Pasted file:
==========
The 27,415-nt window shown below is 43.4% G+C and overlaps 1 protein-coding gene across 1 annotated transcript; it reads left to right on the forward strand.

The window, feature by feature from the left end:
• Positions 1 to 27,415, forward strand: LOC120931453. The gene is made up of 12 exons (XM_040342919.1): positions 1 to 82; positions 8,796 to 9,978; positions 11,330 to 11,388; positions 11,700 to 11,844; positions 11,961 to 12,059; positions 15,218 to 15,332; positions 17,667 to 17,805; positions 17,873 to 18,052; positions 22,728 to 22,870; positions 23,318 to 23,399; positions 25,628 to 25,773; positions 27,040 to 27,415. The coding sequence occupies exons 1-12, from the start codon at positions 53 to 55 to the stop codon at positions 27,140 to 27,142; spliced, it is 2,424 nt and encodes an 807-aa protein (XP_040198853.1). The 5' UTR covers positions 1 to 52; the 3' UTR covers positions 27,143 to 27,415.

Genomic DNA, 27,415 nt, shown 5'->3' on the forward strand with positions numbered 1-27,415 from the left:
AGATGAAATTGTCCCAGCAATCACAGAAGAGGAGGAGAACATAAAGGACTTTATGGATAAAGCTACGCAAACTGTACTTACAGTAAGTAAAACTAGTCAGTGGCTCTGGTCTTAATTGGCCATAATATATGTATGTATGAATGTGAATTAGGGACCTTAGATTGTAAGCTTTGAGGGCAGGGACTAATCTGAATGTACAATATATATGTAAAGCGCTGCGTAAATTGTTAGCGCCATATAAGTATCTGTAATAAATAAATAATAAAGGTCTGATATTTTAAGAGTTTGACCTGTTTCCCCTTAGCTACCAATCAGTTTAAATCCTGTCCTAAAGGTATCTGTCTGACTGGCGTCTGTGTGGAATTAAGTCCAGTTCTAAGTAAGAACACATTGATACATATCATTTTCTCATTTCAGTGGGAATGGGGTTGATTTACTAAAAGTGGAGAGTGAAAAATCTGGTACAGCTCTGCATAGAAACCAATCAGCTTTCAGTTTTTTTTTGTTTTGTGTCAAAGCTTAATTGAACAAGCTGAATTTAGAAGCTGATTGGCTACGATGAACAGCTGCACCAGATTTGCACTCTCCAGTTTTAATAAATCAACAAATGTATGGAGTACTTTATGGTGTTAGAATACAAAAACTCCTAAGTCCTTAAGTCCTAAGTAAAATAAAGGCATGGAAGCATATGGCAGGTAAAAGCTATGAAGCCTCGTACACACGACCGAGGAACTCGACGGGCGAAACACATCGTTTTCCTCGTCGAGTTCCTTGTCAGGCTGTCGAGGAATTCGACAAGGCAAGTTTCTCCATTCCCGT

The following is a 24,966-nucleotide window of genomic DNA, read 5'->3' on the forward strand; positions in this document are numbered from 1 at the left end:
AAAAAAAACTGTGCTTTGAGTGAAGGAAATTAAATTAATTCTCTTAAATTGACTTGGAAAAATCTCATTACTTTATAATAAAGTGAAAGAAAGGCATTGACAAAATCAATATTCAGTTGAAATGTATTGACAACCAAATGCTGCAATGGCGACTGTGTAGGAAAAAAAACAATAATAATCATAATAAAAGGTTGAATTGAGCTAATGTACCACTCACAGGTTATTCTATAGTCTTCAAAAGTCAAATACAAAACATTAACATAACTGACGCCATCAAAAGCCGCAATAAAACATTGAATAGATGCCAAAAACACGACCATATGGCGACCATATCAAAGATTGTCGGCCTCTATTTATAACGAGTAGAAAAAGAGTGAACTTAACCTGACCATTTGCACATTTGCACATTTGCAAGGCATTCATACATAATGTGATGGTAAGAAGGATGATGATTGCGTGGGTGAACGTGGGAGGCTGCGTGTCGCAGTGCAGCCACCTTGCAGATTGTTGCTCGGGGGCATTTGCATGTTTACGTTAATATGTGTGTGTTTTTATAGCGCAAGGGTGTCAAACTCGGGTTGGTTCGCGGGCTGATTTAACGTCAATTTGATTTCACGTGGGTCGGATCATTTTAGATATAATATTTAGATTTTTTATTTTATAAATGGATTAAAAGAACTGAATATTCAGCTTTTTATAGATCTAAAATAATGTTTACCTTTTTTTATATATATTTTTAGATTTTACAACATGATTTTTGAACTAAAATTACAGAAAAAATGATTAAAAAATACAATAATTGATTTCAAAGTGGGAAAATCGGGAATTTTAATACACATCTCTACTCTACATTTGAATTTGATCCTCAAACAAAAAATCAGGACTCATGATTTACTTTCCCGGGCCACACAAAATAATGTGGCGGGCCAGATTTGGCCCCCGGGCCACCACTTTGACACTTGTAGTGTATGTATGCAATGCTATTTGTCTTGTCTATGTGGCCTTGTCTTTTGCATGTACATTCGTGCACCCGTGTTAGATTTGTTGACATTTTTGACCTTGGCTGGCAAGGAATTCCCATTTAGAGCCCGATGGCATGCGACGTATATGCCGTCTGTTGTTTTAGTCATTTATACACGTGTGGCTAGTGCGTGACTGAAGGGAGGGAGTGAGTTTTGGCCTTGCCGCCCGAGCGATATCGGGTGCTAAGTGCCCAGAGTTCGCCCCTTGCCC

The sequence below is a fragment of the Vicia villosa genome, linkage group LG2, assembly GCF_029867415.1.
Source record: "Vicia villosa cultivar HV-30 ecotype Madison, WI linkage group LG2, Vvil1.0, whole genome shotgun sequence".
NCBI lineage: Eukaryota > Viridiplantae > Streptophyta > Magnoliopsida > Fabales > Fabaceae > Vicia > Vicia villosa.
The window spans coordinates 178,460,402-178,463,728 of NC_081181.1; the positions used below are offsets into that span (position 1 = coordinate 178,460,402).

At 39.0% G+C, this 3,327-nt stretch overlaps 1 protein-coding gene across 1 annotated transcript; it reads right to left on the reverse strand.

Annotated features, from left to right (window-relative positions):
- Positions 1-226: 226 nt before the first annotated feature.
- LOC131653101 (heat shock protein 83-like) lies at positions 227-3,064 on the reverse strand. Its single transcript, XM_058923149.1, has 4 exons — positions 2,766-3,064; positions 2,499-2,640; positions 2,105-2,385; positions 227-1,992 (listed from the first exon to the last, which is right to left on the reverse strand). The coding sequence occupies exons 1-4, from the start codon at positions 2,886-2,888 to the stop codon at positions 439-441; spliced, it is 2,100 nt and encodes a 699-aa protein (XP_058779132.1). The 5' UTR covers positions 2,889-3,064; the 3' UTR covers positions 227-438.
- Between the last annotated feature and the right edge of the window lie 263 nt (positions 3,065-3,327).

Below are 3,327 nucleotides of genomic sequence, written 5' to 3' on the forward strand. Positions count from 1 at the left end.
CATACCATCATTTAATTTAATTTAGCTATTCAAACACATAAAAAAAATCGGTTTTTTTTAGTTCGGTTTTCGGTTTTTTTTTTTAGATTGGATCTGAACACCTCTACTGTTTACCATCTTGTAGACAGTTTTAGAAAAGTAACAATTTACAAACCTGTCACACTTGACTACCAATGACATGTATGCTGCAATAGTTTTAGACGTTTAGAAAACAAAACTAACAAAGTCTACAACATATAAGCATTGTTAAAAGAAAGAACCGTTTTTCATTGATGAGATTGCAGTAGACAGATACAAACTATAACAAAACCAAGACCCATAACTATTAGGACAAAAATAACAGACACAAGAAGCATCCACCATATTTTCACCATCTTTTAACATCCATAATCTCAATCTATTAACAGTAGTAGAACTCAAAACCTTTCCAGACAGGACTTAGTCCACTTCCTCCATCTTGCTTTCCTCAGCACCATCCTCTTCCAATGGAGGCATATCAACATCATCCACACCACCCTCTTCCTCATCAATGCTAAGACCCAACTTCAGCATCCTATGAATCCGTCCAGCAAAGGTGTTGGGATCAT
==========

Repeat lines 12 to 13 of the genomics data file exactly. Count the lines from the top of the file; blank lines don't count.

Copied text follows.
At 39.0% G+C, this 3,327-nt stretch overlaps 1 protein-coding gene across 1 annotated transcript; it reads right to left on the reverse strand.

Annotated features, from left to right (window-relative positions):